John and David moved to northern Morgan County in 2006 they both enjoy dividing their time between gardening, raising Koi and the art world.
Medium: Functional Pottery
In the field of Ceramic Artistry Marianela Borsten has been an unassuming, yet powerful voice for her craft. Using deliberate but delicate lines and evocative images, Nela gently draws the viewer into her realm of understanding and meaning and makes a statement about the forces of nature at work in art.
Marianela prepared for her career in her home country of Venezuela with the discipline of working in the family graphic arts and advertising business. This experience not only provided a strong foundation in visual communications, but it challenged her to seek a balance between the artistic and functional ideals that would eventually surface in her work as a full time clay artist.
Having committed herself to ceramics in 1990, her growing success as a potter and skill at the wheel encouraged Marianela to found her own pottery studio, MariArte. Two years later it was the MariArte Studio that brought to Marianela her first significant honors and saw her placing permanent exhibitions in prestigious galleries in Caracas, and later in the gift shop exhibition space of the Contemporary Arts Museum also in Caracas. The MariArte Studio also realized certain financial stability with the support of patrons who commissioned several custom gift works for members of the executive and administrative staff at the military hospital in Venezuela.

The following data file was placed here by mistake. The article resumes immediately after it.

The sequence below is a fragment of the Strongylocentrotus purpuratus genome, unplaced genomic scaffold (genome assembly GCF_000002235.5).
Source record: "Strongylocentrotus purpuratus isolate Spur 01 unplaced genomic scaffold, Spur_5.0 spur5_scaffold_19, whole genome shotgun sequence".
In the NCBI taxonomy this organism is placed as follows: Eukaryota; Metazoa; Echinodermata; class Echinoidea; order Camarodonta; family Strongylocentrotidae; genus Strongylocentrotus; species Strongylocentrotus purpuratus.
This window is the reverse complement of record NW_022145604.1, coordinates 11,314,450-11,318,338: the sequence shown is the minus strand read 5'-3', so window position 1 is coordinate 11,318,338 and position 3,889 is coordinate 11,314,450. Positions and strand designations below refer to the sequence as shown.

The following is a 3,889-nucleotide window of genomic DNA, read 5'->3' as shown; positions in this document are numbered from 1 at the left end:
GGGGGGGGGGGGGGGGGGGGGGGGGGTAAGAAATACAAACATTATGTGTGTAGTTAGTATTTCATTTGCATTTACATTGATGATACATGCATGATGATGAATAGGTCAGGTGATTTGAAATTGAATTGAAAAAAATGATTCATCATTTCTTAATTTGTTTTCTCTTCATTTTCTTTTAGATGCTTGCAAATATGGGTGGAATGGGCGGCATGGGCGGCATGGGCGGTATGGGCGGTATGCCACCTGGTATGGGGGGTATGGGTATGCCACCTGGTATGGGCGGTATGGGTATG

Following seven successful years at the MariArte Studio, Marianela relocated to Florida in 1997 where she worked as a wheel throwing instructor while exhibiting her work at Miami Art Works for almost 3 years.
Medium: Clay, Mixed Medium
Raised in Dallas, Texas, by her grandparents, Margarete grew up being told she was "going to be an artist." Her creative endeavors began in theatre at the age of six, but later being a mother of four children consumed much of her time. As her children grew, she became more independent, initially serving on th Board of the Artist's Alliance of San Antonio. One day, she "found clay." Or perhaps it found her. The bond was instant and provided Margarete creative expression amidst her busy life.
Eventually, Margarete found the perfect environment for her clay creations to find a captive audience when she discovered Rennaissance Faires, even coordinating such events.